Research competition : Ben's review
In 2021 we ran our first research competition, with the goal to encourage out-of-the-box thinking in bookbinding. The challenge was to design a slipcase with variable width and we received 22 submissions from binders around the world.
In this article I review the designs that seemed to me to be the most relevant, grouping them into 5 categories. I explain how the slipcases work while analyzing their strengths and weaknesses.
In general, I designated by "walls" the narrow sides of the slipcase (top, bottom, back), and by "boards" the larger sides (right and left). I called "incremental" the expansion function including the intermediary measurements.
1) SLIDING WALLS
This is the principle that has been used most often, including by our winner, (with one important difference, however). The basic idea is that the walls are rigid and consist of two (or more) layers which slide relative to each other. In practice, this often results in a slipcase made of two halves, which can sometimes be separated. In order to unite these two halves, and to prevent them from separating more than necessary, the candidates have resorted to various methods.
- Magnets (Heike Zobel, Germany) : A are magnetic strips, B are steel plates
- Ribbons (Bart Wassenaar, Netherlands)
- Rubber bands (Silke Thiel, Germany)
- Dovetails (Prisca Joubert, France)
The main strengths of slipcases made this way are their stability, and the effectiveness of the expanding function, including all intermediary sizes. A consequence (up to you to decide if positive or negative) is that these slipcases usually look rather bulky. In terms of weak points, it should be noted that an expansion achieved in this way is not always smooth, that it often results in gaps here and there in the slipcases, and an uneven floor.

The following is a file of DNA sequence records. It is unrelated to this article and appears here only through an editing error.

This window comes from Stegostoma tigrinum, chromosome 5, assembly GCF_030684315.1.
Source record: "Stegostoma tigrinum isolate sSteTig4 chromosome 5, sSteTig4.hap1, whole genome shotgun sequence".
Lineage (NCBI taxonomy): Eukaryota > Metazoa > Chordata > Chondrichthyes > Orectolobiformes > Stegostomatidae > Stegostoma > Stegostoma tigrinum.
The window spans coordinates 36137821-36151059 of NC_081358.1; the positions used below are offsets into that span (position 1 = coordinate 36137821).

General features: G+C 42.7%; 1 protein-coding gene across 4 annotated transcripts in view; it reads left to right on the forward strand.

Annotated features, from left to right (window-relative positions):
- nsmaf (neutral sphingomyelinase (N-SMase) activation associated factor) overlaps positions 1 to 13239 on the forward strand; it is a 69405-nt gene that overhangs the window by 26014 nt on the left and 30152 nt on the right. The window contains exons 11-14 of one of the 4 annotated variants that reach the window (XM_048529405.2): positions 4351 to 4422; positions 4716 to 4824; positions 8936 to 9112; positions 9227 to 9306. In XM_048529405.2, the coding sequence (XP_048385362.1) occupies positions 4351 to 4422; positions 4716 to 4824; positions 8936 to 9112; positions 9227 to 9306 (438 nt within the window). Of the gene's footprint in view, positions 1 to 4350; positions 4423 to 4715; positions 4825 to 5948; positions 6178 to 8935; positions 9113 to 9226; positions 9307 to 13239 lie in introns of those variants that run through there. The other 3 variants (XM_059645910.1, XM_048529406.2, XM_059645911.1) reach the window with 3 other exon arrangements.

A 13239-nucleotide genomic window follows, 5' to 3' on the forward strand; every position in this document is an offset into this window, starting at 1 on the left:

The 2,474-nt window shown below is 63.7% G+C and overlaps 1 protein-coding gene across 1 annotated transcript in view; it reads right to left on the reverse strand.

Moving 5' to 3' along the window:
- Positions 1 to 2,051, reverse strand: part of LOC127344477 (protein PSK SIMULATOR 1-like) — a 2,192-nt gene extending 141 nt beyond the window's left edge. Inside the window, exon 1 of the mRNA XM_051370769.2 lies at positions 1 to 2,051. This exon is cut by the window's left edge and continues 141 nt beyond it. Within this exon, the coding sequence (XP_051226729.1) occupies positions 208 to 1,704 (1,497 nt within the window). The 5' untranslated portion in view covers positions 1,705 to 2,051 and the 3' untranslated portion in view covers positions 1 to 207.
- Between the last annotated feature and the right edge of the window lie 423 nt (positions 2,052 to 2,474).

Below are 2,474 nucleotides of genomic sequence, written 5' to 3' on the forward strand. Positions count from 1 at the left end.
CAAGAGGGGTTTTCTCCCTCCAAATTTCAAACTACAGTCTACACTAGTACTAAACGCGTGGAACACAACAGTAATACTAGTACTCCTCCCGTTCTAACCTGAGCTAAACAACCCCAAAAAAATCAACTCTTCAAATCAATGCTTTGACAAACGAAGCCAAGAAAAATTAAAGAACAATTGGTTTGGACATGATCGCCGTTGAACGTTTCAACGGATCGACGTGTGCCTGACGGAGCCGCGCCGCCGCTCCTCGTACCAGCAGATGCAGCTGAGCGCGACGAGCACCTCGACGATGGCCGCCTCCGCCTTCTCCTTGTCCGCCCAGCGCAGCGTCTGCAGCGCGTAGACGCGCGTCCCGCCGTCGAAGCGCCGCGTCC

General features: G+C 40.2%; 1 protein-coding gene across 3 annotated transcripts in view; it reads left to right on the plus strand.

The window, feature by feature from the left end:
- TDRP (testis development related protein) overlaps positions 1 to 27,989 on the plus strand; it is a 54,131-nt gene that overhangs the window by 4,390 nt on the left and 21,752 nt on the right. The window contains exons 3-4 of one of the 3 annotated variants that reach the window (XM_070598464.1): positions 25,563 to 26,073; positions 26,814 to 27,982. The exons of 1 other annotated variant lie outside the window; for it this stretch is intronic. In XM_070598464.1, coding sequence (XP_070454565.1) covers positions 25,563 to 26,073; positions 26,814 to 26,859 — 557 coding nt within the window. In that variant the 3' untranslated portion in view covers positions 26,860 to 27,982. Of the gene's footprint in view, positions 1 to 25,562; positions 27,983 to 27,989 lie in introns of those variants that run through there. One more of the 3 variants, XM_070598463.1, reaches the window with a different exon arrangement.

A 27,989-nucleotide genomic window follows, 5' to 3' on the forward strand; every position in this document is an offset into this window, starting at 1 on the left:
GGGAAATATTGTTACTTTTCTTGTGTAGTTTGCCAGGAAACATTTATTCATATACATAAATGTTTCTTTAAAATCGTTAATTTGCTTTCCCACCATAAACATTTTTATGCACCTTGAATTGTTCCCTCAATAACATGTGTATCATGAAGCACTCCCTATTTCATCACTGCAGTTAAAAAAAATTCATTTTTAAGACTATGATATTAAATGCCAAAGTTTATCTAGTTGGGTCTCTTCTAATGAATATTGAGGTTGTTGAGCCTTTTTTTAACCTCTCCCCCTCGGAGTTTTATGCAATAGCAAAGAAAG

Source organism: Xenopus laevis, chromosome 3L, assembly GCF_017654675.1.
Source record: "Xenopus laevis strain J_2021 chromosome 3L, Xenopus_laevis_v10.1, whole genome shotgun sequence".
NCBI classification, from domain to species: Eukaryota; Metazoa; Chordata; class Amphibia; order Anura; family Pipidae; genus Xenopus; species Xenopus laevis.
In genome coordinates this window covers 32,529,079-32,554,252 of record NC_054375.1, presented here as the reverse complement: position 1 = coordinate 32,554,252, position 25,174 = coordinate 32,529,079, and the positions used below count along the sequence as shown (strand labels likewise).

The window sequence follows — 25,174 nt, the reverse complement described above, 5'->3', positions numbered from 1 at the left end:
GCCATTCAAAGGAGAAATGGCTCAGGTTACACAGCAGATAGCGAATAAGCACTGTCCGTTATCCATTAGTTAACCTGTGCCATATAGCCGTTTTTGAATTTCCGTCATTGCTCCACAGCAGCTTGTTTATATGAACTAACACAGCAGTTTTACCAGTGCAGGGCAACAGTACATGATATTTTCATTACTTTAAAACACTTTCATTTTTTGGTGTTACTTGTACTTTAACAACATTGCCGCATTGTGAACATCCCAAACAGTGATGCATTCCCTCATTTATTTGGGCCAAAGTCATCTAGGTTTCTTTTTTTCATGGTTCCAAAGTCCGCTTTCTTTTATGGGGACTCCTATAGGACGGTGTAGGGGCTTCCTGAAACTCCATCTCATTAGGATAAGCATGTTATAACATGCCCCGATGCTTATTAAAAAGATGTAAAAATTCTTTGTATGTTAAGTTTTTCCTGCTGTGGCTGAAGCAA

It is precisely this last point that makes the slipcase of Cora Rijper (Netherlands) stand out, for its floor is perfectly flat and even at all times.
This slipcase consists of three parts: a central part which is in fact a rigid, "normal" slipcase, and on either side, two hollow rectangular prisms, in which the central part fits and slides. This complex construction is in practice very easy to handle and very stable. In addition, the slipcase is truly closed at the top, bottom and back and does not allow any light to enter. Finally, visually, the result is a powerful and monumental composition, which complements its content beautifully.
2) FOLDING WALLS
In this category I have collected the solutions in which the width of the walls is made variable by folding, or similar methods. Slipcases made in this way display a high level of ingenuity.
Let's start with the slipcase of Ting-Hsuan Lu (Taiwan)
This slipcase uses the principle of the Jacob's ladder: the walls consist of four rigid strips which can be arranged either side by side for an internal capacity of 60 mm; or in two rows of two strips, for a capacity of 30 mm. The same Ting-Hsuan Lu shows us, in another proposition, a similar system but this time in heavy paper concertina walls.
Pilar Calahorra (Spain) proposes a similar solution using two rigid strips connected by thin tyvek, and a network of magnetized ribbons.
In the contracted position, the rigid strips are on top of each other, and in the extended position they are next to each other.
Even more spectacular is the solution of Emmy Van Eijk (Netherlands) who created walls out of a single, very narrow concertina, traversed by elastic bands
Except for Emmy Van Eijk's design, the weak points of this approach are that the results do not meet the requirement of incremental expansion. They are also of variable stability, some not holding up at all, others a little more, and overall the walls are often too vulnerable to survive the long term. These weak points are however offset by the ingenuity of the systems which are worth studying for their intrinsic intelligence.